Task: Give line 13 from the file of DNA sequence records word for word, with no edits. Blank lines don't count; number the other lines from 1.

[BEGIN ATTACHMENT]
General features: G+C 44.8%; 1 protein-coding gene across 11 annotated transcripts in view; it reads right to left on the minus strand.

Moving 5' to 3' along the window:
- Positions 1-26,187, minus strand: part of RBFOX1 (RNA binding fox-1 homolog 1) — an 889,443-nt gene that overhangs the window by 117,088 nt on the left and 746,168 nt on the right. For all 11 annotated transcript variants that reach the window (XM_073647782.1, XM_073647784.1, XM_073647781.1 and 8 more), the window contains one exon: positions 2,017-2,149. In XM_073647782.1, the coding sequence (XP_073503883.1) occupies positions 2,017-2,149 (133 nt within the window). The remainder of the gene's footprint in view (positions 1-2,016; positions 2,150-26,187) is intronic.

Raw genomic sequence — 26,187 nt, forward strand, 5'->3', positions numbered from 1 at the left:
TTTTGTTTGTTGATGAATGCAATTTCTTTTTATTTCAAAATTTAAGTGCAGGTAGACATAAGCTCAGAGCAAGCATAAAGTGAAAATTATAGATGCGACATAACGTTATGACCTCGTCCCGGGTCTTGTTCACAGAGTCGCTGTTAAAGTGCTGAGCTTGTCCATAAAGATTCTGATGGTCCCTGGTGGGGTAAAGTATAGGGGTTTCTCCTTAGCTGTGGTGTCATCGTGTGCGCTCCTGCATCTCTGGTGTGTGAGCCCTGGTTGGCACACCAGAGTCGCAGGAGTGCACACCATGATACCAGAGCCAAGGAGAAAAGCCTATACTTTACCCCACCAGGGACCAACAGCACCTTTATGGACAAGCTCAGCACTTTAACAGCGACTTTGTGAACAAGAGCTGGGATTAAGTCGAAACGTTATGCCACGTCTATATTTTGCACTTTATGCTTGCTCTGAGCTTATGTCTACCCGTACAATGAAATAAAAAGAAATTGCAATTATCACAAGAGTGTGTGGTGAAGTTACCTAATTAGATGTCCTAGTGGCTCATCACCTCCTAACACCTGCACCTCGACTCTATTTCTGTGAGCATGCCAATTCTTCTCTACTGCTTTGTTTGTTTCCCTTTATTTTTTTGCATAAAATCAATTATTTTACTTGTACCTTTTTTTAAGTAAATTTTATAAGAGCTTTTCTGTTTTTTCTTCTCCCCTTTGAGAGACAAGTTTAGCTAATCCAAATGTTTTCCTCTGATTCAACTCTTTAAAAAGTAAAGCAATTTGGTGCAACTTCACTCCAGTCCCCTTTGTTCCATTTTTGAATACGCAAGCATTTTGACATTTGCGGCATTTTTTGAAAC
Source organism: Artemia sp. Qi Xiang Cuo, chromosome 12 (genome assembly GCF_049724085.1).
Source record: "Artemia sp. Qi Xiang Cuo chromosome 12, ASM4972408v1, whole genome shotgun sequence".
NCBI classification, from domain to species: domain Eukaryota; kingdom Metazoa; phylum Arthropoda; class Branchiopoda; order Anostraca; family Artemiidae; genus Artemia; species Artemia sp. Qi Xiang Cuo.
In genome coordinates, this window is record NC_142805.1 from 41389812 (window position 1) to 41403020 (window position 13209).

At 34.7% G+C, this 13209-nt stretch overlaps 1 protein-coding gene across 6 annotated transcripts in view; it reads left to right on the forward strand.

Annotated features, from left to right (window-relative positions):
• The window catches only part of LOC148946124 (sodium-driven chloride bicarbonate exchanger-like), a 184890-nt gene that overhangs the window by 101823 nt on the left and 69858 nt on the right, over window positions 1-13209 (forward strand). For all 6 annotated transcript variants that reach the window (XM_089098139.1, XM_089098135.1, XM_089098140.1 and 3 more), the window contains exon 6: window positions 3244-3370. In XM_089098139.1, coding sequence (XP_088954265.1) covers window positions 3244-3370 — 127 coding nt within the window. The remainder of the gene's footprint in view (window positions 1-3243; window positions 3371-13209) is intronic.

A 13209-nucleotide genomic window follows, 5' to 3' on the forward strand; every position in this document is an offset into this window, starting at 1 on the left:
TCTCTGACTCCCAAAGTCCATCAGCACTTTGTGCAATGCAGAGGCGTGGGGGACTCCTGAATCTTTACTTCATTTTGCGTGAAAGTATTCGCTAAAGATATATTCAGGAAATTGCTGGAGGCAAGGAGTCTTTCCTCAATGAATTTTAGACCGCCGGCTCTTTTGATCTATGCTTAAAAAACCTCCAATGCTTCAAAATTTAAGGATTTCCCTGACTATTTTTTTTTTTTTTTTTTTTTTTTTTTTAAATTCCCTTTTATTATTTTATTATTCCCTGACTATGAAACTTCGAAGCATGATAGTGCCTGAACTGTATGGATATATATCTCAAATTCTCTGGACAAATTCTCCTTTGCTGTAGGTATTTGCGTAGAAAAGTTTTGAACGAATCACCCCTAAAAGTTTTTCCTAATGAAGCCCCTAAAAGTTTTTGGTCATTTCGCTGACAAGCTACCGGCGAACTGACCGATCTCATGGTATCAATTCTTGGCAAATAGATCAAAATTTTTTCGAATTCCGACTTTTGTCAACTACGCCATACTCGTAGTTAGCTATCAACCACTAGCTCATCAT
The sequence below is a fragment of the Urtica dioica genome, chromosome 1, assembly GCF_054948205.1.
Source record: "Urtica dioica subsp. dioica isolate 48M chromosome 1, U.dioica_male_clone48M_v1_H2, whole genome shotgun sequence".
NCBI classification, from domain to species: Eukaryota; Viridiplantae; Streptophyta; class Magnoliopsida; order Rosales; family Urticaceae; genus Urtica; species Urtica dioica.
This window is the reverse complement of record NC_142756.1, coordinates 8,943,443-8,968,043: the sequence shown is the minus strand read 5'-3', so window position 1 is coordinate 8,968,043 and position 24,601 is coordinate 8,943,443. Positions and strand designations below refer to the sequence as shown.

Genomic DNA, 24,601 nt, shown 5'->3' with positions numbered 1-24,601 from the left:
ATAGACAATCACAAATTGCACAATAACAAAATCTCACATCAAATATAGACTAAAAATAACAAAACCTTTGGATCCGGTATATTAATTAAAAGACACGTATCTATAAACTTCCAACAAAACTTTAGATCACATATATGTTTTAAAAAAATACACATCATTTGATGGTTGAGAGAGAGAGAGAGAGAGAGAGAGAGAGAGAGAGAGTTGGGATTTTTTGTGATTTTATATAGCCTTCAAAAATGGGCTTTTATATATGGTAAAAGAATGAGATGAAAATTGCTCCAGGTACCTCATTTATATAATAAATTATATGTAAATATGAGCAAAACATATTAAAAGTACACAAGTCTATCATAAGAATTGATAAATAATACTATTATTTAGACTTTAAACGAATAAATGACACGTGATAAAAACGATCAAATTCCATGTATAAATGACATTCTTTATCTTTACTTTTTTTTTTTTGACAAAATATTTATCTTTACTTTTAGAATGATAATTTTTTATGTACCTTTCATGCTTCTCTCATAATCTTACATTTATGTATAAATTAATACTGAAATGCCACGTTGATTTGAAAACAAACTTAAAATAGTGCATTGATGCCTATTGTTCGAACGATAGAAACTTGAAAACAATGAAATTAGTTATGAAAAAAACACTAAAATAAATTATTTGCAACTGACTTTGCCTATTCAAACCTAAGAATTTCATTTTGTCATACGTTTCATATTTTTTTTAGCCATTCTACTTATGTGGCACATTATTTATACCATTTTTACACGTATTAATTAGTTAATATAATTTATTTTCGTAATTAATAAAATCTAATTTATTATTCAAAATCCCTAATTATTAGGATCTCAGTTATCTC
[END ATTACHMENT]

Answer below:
A 13209-nucleotide genomic window follows, 5' to 3' on the forward strand; every position in this document is an offset into this window, starting at 1 on the left: